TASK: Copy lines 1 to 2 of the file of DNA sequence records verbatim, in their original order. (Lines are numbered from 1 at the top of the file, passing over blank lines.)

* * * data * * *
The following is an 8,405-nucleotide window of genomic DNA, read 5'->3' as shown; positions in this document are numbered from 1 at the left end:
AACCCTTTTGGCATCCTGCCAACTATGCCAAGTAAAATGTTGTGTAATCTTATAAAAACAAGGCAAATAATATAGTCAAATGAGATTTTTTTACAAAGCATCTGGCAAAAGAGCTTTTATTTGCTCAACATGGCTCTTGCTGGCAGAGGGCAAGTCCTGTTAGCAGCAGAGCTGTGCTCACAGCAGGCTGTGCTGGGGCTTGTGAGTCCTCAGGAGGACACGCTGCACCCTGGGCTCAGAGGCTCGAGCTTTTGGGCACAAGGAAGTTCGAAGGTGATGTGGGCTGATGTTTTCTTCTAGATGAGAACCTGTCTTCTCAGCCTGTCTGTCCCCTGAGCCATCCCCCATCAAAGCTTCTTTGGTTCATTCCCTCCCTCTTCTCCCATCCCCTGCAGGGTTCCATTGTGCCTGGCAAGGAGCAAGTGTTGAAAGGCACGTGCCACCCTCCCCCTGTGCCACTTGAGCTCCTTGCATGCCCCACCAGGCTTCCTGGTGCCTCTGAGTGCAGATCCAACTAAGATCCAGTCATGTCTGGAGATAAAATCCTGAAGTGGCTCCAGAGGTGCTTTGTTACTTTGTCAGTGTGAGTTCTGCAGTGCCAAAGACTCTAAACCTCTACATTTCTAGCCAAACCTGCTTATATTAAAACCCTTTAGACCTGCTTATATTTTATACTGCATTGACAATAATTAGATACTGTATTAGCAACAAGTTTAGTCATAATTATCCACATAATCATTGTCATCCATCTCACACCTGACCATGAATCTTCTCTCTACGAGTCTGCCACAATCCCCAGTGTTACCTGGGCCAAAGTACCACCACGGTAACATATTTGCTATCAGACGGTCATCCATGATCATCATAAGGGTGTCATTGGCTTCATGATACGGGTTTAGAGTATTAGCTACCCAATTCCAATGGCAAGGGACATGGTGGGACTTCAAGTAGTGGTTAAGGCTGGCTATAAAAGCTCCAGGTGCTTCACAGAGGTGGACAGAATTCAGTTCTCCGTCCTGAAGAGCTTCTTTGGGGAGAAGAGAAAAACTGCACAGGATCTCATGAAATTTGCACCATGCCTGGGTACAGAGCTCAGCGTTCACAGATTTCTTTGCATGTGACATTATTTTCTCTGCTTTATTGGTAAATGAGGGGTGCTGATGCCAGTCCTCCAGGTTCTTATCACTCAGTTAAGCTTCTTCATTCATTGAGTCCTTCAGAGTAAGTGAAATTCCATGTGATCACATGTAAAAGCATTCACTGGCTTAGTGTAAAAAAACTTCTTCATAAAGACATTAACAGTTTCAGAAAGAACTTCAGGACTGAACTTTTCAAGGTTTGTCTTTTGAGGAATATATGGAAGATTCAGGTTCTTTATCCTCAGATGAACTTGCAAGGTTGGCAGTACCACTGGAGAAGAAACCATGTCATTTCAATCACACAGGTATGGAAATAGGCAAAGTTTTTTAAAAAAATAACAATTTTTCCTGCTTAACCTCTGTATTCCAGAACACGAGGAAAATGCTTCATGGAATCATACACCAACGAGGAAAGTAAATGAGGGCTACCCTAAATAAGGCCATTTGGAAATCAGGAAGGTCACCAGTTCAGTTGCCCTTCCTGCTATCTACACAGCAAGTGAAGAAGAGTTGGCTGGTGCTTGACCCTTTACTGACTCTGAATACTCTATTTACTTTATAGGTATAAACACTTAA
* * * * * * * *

The following is an 8,405-nucleotide window of genomic DNA, read 5'->3' as shown; positions in this document are numbered from 1 at the left end:
AACCCTTTTGGCATCCTGCCAACTATGCCAAGTAAAATGTTGTGTAATCTTATAAAAACAAGGCAAATAATATAGTCAAATGAGATTTTTTTACAAAGCATCTGGCAAAAGAGCTTTTATTTGCTCAACATGGCTCTTGCTGGCAGAGGGCAAGTCCTGTTAGCAGCAGAGCTGTGCTCACAGCAGGCTGTGCTGGGGCTTGTGAGTCCTCAGGAGGACACGCTGCACCCTGGGCTCAGAGGCTCGAGCTTTTGGGCACAAGGAAGTTCGAAGGTGATGTGGGCTGATGTTTTCTTCTAGATGAGAACCTGTCTTCTCAGCCTGTCTGTCCCCTGAGCCATCCCCCATCAAAGCTTCTTTGGTTCATTCCCTCCCTCTTCTCCCATCCCCTGCAGGGTTCCATTGTGCCTGGCAAGGAGCAAGTGTTGAAAGGCACGTGCCACCCTCCCCCTGTGCCACTTGAGCTCCTTGCATGCCCCACCAGGCTTCCTGGTGCCTCTGAGTGCAGATCCAACTAAGATCCAGTCATGTCTGGAGATAAAATCCTGAAGTGGCTCCAGAGGTGCTTTGTTACTTTGTCAGTGTGAGTTCTGCAGTGCCAAAGACTCTAAACCTCTACATTTCTAGCCAAACCTGCTTATATTAAAACCCTTTAGACCTGCTTATATTTTATACTGCATTGACAATAATTAGATACTGTATTAGCAACAAGTTTAGTCATAATTATCCACATAATCATTGTCATCCATCTCACACCTGACCATGAATCTTCTCTCTACGAGTCTGCCACAATCCCCAGTGTTACCTGGGCCAAAGTACCACCACGGTAACATATTTGCTATCAGACGGTCATCCATGATCATCATAAGGGTGTCATTGGCTTCATGATACGGGTTTAGAGTATTAGCTACCCAATTCCAATGGCAAGGGACATGGTGGGACTTCAAGTAGTGGTTAAGGCTGGCTATAAAAGCTCCAGGTGCTTCACAGAGGTGGACAGAATTCAGTTCTCCGTCCTGAAGAGCTTCTTTGGGGAGAAGAGAAAAACTGCACAGGATCTCATGAAATTTGCACCATGCCTGGGTACAGAGCTCAGCGTTCACAGATTTCTTTGCATGTGACATTATTTTCTCTGCTTTATTGGTAAATGAGGGGTGCTGATGCCAGTCCTCCAGGTTCTTATCACTCAGTTAAGCTTCTTCATTCATTGAGTCCTTCAGAGTAAGTGAAATTCCATGTGATCACATGTAAAAGCATTCACTGGCTTAGTGTAAAAAAACTTCTTCATAAAGACATTAACAGTTTCAGAAAGAACTTCAGGACTGAACTTTTCAAGGTTTGTCTTTTGAGGAATATATGGAAGATTCAGGTTCTTTATCCTCAGATGAACTTGCAAGGTTGGCAGTACCACTGGAGAAGAAACCATGTCATTTCAATCACACAGGTATGGAAATAGGCAAAGTTTTTTAAAAAAATAACAATTTTTCCTGCTTAACCTCTGTATTCCAGAACACGAGGAAAATGCTTCATGGAATCATACACCAACGAGGAAAGTAAATGAGGGCTACCCTAAATAAGGCCATTTGGAAATCAGGAAGGTCACCAGTTCAGTTGCCCTTCCTGCTATCTACACAGCAAGTGAAGAAGAGTTGGCTGGTGCTTGACCCTTTACTGACTCTGAATACTCTATTTACTTTATAGGTATAAACACTTAA